Nonprofit mails 587,638 erroneous absentee ballot applications to Virginia voters
The Fairfax County registar posted this image on social media warning would-be voters about erronous absentee ballot applications sent by a nonprofit group. (Image via Fairfax County Office of Elections)
A misunderstanding of Virginia’s independent cities and counties apparently led a nonprofit voter registration group to mail 587,638 absentee ballot applications to Virginia voters that asked them to send the ballot back to the wrong election office.
The Center for Voter Information said the mishap was an honest mistake mainly affecting voters in a handful of localities that share a name: including Fairfax city and Fairfax County, Richmond city and Richmond County, Roanoke city and Roanoke County, and Franklin city and Franklin County.
“We regret the confusion caused in this case,” said Tom Lopach, the CEO of the D.C.-based Voter Participation Center, the sister organization of the Center for Voter Information, which describes itself as “a non-partisan and non-profit organization that works to provide even-handed and unbiased information about candidates and their positions.”
“We take full responsibility,” Lopach said. “We are working with local election officials to correct this at our expense.”
The mass mailing, which involved more than 2.2 million pre-filled absentee ballot applications statewide, sowed confusion for many voters and local election officials, who quickly sought to inform voters it was not coming from an official government source.
“The Virginia Department of Elections has no affiliation with this group nor coordinates with any third party groups on campaign efforts,” the state elections agency said in a statement. “We are aware that voters in multiple localities that received an absentee ballot application were given pre-paid return envelopes addressed to the incorrect registrar’s office.”
State officials said any applications arriving at the wrong office would be “forwarded immediately to the correct office for processing.”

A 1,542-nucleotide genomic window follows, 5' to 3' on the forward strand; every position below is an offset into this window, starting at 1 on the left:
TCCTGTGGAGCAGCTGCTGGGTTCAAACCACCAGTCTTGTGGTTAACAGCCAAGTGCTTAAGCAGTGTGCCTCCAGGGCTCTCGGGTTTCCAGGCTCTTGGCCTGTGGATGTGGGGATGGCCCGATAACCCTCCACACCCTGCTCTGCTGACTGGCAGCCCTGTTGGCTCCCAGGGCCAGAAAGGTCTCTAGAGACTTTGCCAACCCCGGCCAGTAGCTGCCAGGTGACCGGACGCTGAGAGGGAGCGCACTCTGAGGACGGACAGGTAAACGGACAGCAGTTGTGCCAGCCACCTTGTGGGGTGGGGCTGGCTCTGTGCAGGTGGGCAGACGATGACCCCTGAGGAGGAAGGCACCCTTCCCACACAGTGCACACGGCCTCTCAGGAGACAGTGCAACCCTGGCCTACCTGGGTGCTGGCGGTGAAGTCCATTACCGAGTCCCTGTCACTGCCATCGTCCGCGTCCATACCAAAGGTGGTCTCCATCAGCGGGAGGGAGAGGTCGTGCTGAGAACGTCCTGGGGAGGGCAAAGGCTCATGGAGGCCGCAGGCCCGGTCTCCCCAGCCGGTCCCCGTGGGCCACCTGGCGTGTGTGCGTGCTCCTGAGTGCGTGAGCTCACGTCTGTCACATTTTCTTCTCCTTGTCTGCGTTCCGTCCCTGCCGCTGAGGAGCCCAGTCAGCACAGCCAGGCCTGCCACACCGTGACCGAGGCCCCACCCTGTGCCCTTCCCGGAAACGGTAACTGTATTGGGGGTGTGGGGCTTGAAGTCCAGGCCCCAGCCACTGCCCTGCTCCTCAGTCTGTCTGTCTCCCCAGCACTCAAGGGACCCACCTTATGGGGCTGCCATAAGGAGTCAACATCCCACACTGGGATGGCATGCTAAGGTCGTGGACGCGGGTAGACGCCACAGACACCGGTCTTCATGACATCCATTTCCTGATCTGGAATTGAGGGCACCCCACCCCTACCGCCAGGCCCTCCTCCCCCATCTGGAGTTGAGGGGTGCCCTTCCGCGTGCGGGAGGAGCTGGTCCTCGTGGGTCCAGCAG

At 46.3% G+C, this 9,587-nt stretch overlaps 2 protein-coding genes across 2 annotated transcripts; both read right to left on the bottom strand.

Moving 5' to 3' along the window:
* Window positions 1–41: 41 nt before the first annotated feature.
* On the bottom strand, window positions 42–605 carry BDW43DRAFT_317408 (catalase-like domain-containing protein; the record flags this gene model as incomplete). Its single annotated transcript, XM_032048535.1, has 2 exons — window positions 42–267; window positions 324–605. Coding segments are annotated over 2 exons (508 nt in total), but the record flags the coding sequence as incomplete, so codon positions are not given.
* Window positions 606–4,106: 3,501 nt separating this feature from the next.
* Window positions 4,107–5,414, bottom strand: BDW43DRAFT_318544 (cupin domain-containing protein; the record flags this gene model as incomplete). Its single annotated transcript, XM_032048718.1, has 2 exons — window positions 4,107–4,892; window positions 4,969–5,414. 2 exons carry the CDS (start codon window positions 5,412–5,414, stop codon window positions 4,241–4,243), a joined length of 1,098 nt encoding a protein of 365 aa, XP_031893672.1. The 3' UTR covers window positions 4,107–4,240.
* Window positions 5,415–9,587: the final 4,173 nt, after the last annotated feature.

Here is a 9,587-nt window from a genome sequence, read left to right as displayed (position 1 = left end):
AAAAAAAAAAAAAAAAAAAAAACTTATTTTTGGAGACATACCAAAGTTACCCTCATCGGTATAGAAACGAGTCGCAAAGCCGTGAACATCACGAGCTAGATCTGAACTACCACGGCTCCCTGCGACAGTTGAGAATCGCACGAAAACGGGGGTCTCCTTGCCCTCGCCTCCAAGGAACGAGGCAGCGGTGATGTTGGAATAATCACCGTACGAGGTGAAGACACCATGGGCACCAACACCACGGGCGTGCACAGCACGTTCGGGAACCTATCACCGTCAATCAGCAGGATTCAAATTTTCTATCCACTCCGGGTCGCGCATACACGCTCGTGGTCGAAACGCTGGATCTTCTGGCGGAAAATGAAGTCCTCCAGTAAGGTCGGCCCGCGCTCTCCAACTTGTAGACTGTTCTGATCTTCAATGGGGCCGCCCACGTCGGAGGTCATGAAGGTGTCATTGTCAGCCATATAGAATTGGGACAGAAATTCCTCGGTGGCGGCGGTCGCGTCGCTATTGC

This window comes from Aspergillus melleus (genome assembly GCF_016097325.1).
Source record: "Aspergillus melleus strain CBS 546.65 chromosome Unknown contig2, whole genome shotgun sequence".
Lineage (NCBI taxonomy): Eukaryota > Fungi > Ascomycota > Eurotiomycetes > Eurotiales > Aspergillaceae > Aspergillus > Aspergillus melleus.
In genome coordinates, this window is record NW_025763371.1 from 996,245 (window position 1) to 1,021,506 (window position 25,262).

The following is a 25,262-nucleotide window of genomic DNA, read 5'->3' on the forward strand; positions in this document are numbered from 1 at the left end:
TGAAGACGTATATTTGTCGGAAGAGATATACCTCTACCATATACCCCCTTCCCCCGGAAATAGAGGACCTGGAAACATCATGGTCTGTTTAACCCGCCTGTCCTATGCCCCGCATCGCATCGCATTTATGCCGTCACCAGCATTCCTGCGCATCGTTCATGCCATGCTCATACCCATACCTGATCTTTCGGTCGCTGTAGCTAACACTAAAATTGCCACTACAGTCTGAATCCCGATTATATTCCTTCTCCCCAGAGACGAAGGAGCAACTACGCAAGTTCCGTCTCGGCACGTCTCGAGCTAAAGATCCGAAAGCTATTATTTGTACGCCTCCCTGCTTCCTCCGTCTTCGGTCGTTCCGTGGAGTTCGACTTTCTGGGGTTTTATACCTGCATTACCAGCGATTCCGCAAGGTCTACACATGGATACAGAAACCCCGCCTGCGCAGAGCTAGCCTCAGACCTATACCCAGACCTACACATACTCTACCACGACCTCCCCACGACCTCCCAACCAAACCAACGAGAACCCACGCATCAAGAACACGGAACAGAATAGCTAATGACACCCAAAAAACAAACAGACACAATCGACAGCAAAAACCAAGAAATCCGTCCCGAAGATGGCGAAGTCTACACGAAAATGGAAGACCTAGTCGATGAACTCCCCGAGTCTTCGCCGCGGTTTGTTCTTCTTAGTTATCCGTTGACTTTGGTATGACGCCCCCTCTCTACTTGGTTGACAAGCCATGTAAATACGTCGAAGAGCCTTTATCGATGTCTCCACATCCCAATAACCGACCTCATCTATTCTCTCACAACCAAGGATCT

The Center for Voter Information bills itself as nonpartisan, but a job posting lists the organization as a “progressive” group that focuses on what it calls the rising American electorate, or “unmarried women, people of color and young people.” Lopach is a former advisor to Montana Gov. Steve Bullock, a Democrat.
Local election officials said the mailing was confusing voters who had already applied to vote absentee, who took it as a sign their paperwork didn’t go through.
“This mailing is causing great confusion and concern among voters who have been contacting our office,” Fairfax County General Registrar Gary Scott said in a statement. “While the mailing may appear to be from an official government agency, the Fairfax County Office of Elections did not send it.”
The mailing’s fine print notes the Center for Voter Information as the source, but the first line in the letter addressed to voters reads: “The Virginia Department of Elections encourages EVERYONE to use an absentee ballot in upcoming elections.”
The misstep underscores the pitfalls of outside groups attempting to help people vote, particularly in a year when voters across the nation will be shifting to voting by mail in response to the COVID-19 pandemic.
The Center for Voter Information also passed along a statement in which its printing vendor, Philadelphia-based Smith-Edwards-Dunlap Company, took responsibility for the error.
“We are keenly aware of the seriousness of this mistake,” said Jonathan Shapiro, the company’s president and CEO. “We added to the burden already felt by local election boards and made their jobs significantly harder. Worse, this error created confusion for voters who are trying to exercise their right to vote from home, safely and conveniently.”
This week, the State Board of Elections adopted new regulations requiring tracking codes and official insignias on all absentee ballot mail.
In this election cycle, Lopach said his group has helped more than 800,000 across the country people sign up to vote by mail.
To help clear up the confusion caused by the group’s mail misfire, Virginia election officials sent out reminders that would-be voters can sign up to vote absentee online.
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